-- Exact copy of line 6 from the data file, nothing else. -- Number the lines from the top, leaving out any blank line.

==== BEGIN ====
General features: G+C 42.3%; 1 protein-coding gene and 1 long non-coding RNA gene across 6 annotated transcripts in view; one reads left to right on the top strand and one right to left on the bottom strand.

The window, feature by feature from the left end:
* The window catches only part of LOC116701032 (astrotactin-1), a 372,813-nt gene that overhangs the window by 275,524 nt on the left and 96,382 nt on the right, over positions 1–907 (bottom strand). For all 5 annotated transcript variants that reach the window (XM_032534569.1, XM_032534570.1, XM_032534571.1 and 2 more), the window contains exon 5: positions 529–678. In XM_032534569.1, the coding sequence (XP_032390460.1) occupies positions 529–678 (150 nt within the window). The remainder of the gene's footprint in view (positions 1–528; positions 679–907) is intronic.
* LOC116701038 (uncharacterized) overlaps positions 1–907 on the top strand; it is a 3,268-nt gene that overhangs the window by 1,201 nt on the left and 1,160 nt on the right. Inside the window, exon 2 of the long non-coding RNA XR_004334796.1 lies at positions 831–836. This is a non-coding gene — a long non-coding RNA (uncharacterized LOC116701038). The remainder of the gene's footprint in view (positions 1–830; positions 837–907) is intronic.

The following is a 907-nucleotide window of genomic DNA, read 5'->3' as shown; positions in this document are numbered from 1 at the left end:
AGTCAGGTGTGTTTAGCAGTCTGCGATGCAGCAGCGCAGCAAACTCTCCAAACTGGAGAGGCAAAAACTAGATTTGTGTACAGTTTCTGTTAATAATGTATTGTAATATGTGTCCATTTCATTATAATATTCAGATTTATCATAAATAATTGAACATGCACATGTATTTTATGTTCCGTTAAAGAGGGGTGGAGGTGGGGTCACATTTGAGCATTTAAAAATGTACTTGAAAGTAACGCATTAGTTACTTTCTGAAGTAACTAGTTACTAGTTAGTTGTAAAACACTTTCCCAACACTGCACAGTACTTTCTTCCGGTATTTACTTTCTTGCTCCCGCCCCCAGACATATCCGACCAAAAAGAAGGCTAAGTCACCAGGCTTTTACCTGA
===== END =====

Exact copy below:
AGTCAGGTGTGTTTAGCAGTCTGCGATGCAGCAGCGCAGCAAACTCTCCAAACTGGAGAGGCAAAAACTAGATTTGTGTACAGTTTCTGTTAATAATGTATTGTAATATGTGTCCATTTCATTATAATATTCAGATTTATCATAAATAATTGAACATGCACATGTATTTTATGTTCCGTTAAAGAGGGGTGGAGGTGGGGTCACATTTGAGCATTTAAAAATGTACTTGAAAGTAACGCATTAGTTACTTTCTGAAGTAACTAGTTACTAGTTAGTTGTAAAACACTTTCCCAACACTGCACAGTACTTTCTTCCGGTATTTACTTTCTTGCTCCCGCCCCCAGACATATCCGACCAAAAAGAAGGCTAAGTCACCAGGCTTTTACCTGA